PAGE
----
Animal Justice Project is an animal protection NGO based in the UK with over 200,000 followers and a 8-year history campaigning to end cruel animal farming practices. https://www.animaljusticeproject.com
NOTES TO EDITOR
- The Action Plan, developed in partnership with the farming industry, will introduce a limit on longer journey times, for example 18 hours for pigs instead of the current 24 hours, provide animals with more headroom, and implement rules on temperatures [27, 28].
INTERVIEWS / FURTHER INFORMATION
Claire Palmer MSc, Director: T. 07851 497 827 E. firstname.lastname@example.org
 Pig video [clean version with no text overlay available upon request]
 Email received from Alison Baldwin, Company Secretary, Peddars Pigs, October 13 2022 [per comms]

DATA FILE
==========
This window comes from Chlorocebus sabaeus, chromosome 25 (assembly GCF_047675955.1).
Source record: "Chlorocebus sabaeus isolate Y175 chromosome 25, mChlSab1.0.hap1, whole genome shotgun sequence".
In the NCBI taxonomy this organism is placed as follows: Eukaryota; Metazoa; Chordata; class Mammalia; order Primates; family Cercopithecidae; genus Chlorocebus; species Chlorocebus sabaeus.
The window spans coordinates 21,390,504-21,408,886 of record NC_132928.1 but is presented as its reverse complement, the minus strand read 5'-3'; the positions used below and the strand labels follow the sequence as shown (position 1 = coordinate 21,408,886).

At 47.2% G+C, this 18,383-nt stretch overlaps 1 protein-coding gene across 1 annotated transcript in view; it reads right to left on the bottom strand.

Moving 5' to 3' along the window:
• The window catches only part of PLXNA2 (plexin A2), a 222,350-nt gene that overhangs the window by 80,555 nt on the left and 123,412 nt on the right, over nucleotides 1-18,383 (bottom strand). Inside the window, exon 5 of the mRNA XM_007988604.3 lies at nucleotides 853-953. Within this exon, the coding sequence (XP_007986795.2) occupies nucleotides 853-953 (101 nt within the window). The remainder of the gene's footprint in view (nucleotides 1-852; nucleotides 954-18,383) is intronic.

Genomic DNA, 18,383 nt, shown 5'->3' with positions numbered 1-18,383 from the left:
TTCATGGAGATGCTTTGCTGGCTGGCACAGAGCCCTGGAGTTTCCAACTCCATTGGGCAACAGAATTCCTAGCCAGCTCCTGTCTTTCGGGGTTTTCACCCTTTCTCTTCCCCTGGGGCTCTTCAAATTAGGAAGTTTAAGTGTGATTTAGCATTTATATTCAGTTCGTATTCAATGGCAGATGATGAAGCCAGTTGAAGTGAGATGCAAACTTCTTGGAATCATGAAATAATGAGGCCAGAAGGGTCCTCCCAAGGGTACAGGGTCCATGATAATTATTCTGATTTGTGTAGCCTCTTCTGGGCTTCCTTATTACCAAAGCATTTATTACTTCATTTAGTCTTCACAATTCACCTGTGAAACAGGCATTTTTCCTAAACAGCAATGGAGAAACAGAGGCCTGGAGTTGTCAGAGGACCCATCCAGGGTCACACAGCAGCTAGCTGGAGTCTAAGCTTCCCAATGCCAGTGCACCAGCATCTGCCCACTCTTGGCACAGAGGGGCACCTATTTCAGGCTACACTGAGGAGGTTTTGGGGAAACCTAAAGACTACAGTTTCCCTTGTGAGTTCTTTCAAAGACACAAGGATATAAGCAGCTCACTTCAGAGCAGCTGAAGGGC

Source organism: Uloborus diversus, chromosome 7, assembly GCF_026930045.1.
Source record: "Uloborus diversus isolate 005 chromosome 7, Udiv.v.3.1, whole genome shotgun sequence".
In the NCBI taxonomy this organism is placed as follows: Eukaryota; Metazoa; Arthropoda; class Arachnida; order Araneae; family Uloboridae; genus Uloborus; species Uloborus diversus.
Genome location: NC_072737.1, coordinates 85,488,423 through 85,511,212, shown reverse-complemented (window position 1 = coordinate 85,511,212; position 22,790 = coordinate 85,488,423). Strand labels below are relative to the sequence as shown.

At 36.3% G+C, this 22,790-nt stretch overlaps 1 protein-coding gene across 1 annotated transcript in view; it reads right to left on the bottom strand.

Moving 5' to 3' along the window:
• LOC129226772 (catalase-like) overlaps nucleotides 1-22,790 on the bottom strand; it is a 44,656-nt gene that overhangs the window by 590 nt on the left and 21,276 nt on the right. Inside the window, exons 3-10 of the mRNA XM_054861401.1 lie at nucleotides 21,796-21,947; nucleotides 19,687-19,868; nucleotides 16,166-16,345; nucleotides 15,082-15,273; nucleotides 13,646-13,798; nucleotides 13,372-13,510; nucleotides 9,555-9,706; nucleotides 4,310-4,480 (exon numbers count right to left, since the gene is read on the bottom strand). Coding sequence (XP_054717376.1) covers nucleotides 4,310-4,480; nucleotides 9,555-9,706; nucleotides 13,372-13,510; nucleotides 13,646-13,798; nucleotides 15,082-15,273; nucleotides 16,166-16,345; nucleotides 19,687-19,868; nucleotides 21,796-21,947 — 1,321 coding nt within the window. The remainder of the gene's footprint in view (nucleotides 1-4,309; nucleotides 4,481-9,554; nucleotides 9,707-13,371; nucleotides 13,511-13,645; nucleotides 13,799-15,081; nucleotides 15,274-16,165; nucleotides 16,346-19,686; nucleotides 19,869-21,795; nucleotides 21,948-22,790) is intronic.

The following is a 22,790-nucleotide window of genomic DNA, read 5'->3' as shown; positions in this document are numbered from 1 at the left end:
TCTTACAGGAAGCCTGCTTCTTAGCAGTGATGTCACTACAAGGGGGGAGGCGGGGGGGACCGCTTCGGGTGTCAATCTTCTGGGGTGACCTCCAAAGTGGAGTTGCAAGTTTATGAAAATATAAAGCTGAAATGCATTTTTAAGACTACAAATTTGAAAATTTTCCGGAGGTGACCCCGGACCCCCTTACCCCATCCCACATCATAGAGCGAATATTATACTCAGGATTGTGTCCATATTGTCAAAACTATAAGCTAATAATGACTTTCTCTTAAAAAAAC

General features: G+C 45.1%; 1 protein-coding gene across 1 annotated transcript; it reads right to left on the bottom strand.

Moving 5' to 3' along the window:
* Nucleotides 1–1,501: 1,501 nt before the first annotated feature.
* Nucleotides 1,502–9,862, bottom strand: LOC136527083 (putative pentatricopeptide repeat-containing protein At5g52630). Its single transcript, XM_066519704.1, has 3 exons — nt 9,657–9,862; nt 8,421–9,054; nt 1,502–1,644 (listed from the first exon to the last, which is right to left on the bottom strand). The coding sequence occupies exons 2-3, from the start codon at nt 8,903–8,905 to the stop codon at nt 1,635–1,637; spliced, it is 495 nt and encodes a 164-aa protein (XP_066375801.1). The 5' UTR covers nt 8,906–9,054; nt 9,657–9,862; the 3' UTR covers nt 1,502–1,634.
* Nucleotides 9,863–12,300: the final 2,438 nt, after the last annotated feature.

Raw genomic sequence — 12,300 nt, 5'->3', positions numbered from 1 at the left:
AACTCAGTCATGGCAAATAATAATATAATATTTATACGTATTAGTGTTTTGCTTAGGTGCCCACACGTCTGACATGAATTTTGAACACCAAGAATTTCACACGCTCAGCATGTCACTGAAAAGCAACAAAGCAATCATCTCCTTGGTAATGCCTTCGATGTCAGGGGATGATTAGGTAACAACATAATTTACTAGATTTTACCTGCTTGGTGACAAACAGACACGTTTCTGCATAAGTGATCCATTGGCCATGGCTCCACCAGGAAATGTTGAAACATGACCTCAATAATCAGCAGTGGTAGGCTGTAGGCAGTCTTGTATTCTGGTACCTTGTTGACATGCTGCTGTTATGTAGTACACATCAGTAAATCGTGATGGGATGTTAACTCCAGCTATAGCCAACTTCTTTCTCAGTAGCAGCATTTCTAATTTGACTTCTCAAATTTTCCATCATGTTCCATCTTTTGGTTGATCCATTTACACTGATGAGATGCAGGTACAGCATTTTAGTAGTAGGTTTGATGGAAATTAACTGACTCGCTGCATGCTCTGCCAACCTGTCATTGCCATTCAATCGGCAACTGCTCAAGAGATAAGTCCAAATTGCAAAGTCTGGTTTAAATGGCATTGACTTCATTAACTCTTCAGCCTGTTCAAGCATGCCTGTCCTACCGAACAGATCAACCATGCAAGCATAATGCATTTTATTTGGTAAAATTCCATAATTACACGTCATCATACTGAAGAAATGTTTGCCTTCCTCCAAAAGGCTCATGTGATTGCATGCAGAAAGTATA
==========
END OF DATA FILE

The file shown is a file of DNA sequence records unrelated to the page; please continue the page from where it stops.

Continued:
Correa, J.A., Torrey, S., Devillers, N.,Laforest, J.P., Gonyou, H.W., Faucitano, L., 2010. Effects of different movingdevices at loading on stress response and meat quality in pigs. Journal ofAnimal Science 88, 4086–4093
 Dokmanović, M., Velarde, A., Tomović, V.,Glamočlija, N., Marković, R., Janjić, J., Baltić, M.Z., 2014. The effects oflairage time and handling procedure prior to slaughter on stress and meatquality parameters in pigs. Meat Science 98, 220– 226
 Driessen, B., Peeters, E., Thielen, J. Van,Beirendonck, S. Van, 2013. Practical handling skills during road transport offattening pigs from farm to slaughterhouse: A brief review. AgriculturalSciences 04, 756–761
 Sutherland, M.A., McDonald, A., McGlone,J.J., 2009. Effects of variations in the environment, length of journey andtype of trailer on the mortality and morbidity of pigs being transported to slaughter. Veterinary Record 165, 13–18